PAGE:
There are facts that left Raif Badawi to live a life of torture and trauma and you should know these.

  1. Raif Badawi had to face 50 lashes in his first session in front of the crowd gathering near the mosque in Jeddah on January 9, 2015.
  2. After his first session, the medical committee advised not to flog Raid Badawi as his wound had not healed sufficiently, because of high blood pressure. Whereas, another prison doctor objected to that and said that he is fine to take more lashes.
  3. Nevertheless, the flogs were not carried out due to some unknown reason.
  4. He was sentenced with seven years’ imprisonment and 600 lashes, but was extended to 10 years and 1000 lashes later.
  5. He was arrested against his rights to freedom of speech, expression, association and assembly. He was being suppressed with his rights to be democratic.
  6. The case was being dropped twice. The district court passed on the case to high court, saying “could not give a verdict in a case of apostasy.” Also, the higher court refused to hear the case and referred it to the lower court.
  7. His family said that they have learned of judicial attempts to have Badawi retried for apostasy and that it may end up beheading his head for renouncing his religion. Though the human rights are not sure of the claim.
  8. Raif’s wife, Ensaf Haidar was forced to leave Saudi Arabia and move to Canada along with her children after she received anonymous threats.
  9. Badawi expressed his sentiment towards living in a democratic society through his website Free Saudi Liberals until it was shut down by the Saudi authorities. He writes in one of his posts, “You have the right to express and think whatever you want as you have the right to declare what you think about it, it is your right to believe or think, have the right to love and to hate, from your right to be a liberal or Islamist.”
  10. There have been several international awards accorded to Badawi. He was a nominee for 2015 Nobel Peace Prize and for Human Rights and Democracy he was also awarded the Courage award in 2015 in Geneva Summit.

Many people around the world are showing their support to Raif Badawi through different campaigns and protest. The Canadian government also expressed him gratitude with their concern towards his wife and children.

ALSO READ: 2,384 Pakistanis in Saudi Arabia and United Arab Emirates (UAE) Jailed for Minor and Major Offenses

It was not just Badawi, who was victimized for raising his voice. His lawyer, Waleed Abu al-Khair, in July 2014 was also sentenced 15 years in prison for denouncing the human rights abuses of Saudi during his media interviews and in social media. Khair also had an organization that monitored the human rights in Saudi Arabia.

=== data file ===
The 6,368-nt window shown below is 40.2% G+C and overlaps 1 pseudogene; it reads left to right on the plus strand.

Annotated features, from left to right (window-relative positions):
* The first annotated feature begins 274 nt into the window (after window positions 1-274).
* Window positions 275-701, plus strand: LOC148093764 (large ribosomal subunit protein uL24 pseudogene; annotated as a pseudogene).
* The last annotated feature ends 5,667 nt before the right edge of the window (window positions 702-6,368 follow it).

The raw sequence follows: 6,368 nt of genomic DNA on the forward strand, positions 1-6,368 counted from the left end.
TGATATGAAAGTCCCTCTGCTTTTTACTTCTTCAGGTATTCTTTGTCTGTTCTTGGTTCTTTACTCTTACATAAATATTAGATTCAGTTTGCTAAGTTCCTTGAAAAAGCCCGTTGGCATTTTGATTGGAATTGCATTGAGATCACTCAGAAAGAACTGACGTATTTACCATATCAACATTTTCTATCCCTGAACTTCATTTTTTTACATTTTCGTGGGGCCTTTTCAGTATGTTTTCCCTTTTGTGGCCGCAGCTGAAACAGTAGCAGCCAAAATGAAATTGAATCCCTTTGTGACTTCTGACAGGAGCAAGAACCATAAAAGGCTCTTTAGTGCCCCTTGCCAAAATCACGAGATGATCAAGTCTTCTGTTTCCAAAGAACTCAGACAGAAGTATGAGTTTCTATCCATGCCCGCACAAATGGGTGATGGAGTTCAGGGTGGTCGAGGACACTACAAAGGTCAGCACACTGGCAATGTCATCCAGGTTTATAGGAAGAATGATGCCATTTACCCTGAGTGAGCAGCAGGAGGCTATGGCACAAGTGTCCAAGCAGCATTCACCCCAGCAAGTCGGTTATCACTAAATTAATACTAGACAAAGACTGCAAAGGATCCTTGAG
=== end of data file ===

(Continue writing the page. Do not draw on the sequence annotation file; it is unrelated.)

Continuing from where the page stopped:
– Prepared by Abhishek Biswas of NewsGram Twitter: @Writing_Desire

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India condemns support systems for terrorists in South Asia, expresses concern over North Korea’s nuclear program

Sushma Swaraj’s statement assumes significance as it comes after the unprecedented BRICS Summit joint statement earlier this month in which Brazil, Russia, India, China, and South Africa unequivocally named Pakistan and the terror groups based there

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Sushma Swaraj talks about support systems of terrorists in South Asia
External affairs minister of India, Sushma Swaraj. Wikimedia
  • India on Thursday condemned support systems for terrorists in South Asia while expressing concern over South Asia’s nuclear program
  • Sushma Swaraj’s statement is significant since it comes after the BRICS Summit where many countries unequivocally named Pakistan and the terrorist groups based there
  • Sushma Swaraj also sought cooperation for early conclusion of negotiations and adoption of the India-initiated Comprehensive Convention against International Terrorism

New York, Sep 22, 2017:  In an obvious reference to Pakistan, India on Thursday condemned support systems for terrorists in South Asia while expressing concern over North Korea’s nuclear and weapons and ballistic missile programmes.

“The horror of terrorism continues to haunt global peace and security. Terror groups draw sustenance from support systems in South Asia,” Sushma Swaraj said while speaking at the BRICS Ministerial Meeting on the margins of the UN General Assembly Session here.

“They continue to find support and shelter in countries which use terrorism as an instrument of state policy.

“We must condemn efforts, including by states, to use religion to justify, sustain and sponsor terrorism against other countries,” she added.

Sushma Swaraj’s statement assumes significance as it comes after the unprecedented BRICS Summit joint statement earlier this month in which Brazil, Russia, India, China, and South Africa unequivocally named Pakistan and the terror groups based there.

“There is need for collective efforts to disrupt terrorist networks, their financing and movement,” she said, calling for terrorist funding, their weapons supply, training and political support to “be systematically cut off”.

Sushma Swaraj also sought cooperation for early conclusion of negotiations and adoption of the India-initiated Comprehensive Convention against International Terrorism (CCIT) in the UN Security Council.

On North Korea’s recent offensive military posturing, she said: “The action and rhetoric of North Korea has been a source of growing global concern.”

Also read: Baloch Activist Bugti hails Sushma Swaraj for her speech against Pakistan Atrocities at UN General Assembly

She also touched on climate change and referred to Indian Prime Minister Narendra’s Modi’s suggestion of an alliance between the India-initiated International Solar Alliance and the New Development Bank, a multilateral development bank established by the BRICS nations.

“I hope we can work together to give this ambitious agenda practical shape in coming months,” she said.

The International Solar Alliance, launched at the UN Conference of Parties (CoP) climate summit in Paris on November 30, 2015, by Prime Minister Modi and then French President Francois Hollande, is conceived as a coalition of solar resource-rich countries to address their special energy needs and provide a platform to collaborate on dealing with the identified gaps through a common, agreed approach.

It is open to all 121 prospective member countries falling between the Tropics of Cancer and Capricorn. (IANS)